• Lecture 16: Eigenvectors and eigenvalues
• Lecture 17: Eigenvectors and eigenvalues
• Lecture 18: Review
• Lecture 19: Diagonalizability
• Lecture 20: Diagonalizability
• Lecture 21: Inner products
• Lecture 22: Gram-Schmidt orthogonalization
• Lecture 24: Normal and self adjoint operators
• Lecture 25: Normal and self adjoint operators
• Lecture 26: Review.

# Exams

There will be two midterms and a final exam. Apart from the exceptions mentioned below, only writing equipment will be allowed in exams. Exams must be written in pen.

• Midterm 1: 8am Wednesday 31 January
• Midterm 2: 8am Wednesday 28 February
• Final Exam: 8am Thursday 22 March

Cheatsheets: For each exam, students may bring a cheat sheet. Each student must prepare their own handwritten cheat sheet. For the midterms, the cheat sheet may consist of one side of half a standard (A4 or letter) sheet of paper (i.e. A5 or letter folded in half lengthways). For the final, the cheat sheet may consist of one side of a standard sheet of paper. Cheatsheets that do not meet these requirements will be confiscated at the beginning of the exam.

Calculators: You may use a non-programmable, non-graphing calculator in exams. Calculators not meeting this specification will be confiscated.

Study: Here I will post some practice exams which might aid your study.

The midterm scores will be adjusted to account for any difference in difficulty. Your final grade will be calculated using the maximum of the following two grading schemes. Your letter grade will then be determined by your rank in the class. Unless something very out of the ordinary occurs I expect to give approximately 30-45% A’s and 60-80% A’s and B’s combined.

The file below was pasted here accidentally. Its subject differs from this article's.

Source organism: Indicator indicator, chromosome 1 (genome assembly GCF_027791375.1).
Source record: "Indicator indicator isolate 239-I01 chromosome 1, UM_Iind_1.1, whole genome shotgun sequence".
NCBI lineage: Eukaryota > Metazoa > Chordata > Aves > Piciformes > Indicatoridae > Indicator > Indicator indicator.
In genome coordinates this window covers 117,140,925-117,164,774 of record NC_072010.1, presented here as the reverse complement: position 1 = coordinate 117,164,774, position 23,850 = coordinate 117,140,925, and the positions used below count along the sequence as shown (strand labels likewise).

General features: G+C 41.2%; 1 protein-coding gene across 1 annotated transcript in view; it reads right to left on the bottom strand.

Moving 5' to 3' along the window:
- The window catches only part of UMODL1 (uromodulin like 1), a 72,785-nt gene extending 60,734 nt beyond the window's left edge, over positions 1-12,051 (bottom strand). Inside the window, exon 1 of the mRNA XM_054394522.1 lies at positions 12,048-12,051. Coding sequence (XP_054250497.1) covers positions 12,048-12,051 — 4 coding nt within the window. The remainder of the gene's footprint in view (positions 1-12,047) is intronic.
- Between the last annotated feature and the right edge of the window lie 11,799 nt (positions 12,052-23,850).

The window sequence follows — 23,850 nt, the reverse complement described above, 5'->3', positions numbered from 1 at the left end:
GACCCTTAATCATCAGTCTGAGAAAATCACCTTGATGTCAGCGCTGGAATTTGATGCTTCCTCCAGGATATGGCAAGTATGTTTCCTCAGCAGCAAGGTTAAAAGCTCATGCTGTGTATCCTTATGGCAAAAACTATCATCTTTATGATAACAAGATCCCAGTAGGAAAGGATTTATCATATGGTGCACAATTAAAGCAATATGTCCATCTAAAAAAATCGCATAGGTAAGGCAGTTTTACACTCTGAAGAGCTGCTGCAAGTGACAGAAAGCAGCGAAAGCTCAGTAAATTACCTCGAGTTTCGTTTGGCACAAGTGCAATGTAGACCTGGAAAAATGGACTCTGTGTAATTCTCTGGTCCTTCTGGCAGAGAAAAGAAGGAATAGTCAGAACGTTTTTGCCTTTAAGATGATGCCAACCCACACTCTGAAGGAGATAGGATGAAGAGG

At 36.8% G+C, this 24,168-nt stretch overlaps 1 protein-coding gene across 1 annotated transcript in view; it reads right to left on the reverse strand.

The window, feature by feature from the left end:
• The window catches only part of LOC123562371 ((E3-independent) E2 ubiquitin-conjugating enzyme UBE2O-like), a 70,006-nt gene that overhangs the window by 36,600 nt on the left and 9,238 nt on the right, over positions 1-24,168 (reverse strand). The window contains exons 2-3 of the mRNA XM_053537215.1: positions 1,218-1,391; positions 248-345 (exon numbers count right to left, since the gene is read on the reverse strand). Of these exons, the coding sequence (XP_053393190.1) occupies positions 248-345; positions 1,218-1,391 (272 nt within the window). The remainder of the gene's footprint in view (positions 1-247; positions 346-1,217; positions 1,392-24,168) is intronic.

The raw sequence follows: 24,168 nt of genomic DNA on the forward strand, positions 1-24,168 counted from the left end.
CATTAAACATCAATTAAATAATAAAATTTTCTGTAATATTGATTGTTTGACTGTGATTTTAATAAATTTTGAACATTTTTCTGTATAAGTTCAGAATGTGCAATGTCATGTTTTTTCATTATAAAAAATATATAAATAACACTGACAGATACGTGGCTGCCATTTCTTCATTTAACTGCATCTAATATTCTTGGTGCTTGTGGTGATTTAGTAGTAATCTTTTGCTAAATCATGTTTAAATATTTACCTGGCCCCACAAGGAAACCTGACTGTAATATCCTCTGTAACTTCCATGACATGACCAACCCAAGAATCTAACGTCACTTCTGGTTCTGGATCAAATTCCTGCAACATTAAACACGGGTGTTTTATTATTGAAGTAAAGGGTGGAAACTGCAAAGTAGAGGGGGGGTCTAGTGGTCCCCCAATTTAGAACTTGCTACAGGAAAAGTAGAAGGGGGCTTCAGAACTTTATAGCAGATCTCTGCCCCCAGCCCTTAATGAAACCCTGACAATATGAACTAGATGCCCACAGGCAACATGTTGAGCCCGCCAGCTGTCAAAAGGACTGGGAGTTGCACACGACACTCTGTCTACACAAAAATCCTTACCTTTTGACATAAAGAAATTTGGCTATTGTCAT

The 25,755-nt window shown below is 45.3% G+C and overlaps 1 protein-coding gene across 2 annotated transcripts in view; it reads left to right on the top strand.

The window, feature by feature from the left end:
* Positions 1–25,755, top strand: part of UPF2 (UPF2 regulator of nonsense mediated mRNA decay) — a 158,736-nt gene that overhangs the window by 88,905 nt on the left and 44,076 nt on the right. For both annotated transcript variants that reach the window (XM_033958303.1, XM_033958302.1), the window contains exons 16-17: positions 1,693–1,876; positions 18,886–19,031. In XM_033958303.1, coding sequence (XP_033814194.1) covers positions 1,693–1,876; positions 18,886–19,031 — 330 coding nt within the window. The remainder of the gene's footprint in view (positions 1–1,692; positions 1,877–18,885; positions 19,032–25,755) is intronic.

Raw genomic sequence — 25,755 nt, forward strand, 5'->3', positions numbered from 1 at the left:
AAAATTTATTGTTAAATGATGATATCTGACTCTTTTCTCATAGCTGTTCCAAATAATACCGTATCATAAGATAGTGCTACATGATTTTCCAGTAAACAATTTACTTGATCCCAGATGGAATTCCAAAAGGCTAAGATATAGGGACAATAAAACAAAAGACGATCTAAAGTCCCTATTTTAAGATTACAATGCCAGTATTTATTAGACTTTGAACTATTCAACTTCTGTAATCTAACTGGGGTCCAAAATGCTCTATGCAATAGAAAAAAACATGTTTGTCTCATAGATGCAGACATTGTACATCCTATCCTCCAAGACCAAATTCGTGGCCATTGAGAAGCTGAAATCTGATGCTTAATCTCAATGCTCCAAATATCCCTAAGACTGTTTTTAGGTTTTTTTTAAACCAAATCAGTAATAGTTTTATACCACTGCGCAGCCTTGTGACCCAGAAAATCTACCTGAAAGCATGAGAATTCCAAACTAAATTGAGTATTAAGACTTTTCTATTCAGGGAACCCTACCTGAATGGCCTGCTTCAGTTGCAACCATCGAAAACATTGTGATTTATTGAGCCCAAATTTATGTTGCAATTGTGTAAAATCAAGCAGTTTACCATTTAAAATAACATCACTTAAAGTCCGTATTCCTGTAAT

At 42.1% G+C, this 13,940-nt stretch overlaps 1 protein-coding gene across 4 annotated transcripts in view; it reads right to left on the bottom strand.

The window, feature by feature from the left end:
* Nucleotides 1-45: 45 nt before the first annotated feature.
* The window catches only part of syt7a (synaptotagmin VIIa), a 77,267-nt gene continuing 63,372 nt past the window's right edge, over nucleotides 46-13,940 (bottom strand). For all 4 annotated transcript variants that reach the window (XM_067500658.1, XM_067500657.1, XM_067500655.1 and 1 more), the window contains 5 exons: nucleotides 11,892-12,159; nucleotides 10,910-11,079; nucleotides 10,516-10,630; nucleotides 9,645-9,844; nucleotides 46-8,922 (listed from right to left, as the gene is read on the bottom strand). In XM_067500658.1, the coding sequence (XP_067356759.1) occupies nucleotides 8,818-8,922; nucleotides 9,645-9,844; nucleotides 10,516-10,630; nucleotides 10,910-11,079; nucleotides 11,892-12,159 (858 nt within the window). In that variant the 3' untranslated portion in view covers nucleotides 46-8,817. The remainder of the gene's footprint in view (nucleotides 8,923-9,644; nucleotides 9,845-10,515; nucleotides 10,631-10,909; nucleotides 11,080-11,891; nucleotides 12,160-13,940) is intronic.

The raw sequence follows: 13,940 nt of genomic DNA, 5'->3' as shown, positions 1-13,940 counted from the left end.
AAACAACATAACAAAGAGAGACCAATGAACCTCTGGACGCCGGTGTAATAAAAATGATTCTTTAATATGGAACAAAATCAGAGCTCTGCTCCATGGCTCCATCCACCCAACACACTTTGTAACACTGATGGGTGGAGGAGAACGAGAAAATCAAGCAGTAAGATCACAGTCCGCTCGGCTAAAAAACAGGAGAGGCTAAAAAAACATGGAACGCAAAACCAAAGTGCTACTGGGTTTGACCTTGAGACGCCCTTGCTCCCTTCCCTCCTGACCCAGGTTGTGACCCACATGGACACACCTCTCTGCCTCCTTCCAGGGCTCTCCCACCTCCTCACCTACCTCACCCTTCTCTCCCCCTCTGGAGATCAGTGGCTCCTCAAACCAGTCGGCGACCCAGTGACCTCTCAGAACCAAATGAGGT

Option 1:

10% (6 best homework/quiz scores) +
40% (combined midterm scores) +
50% (final exam score)


Option 2:

10% (6 best homework/quiz scores) +
30% (best midterm score) +
60% (final exam score)


Effectively, this will mean that unless you score worse in the final than both midterms, your lowest midterm score will be dropped. This also means missing one midterm probably will not impact your grade in any serious way.

# Schedule

This is a tentative schedule. Apart from the dates of exams, it may change. Numbers refer to sections of the textbook.

Monday Tuesday Wednesday Thursday Friday
1. 1/81
1.2
1/9
1/102
1.3
1/11
1/123
1.4
2. MLK Day
(no class)
1/16
1/174
1.5
1/18
1/195
1.6 HW 1
3. 1/226
1.6
1/23
1/247
2.1
1/25
Quiz 1
1/268
2.1
4. 1/299
Review
1/30
1/31
Midterm 1
2/1
2/210
2.2 HW 2
5. 2/511
2.2
2/6
2/712
2.3
2/8
2/913
2.4 HW 3
6. 2/1214
2.5
2/13
2/1415
4.4
2/15
2/1616
5.1 HW 4
7. Pres Day
(no class)
2/20
2/2117
5.1
2/22
Quiz 2
2/2318
5.2
8. 2/2619
Review
2/27
2/28
Midterm 2
3/1
3/220
5.2 HW 5
9. 3/521
6.1
3/6
3/722
6.2
3/8
Quiz 3
3/923
6.3
10. 3/1224
6.4
3/13
3/1425
6.4
3/15
3/1626
Review HW 6

# Campuswire

Campuswire is a question and answer style forum which we will be using for this class.

You can ask questions, either as yourself or anonymously. I highly encourage you to also try answering others’ questions. Teaching others is by far the most effective way to learn and solidify what you already know. The TAs and I will monitor the discussion and answer questions occasionally.

Obviously homework questions and solutions should not be posted on Campuswire, though feel free to ask for hints etc.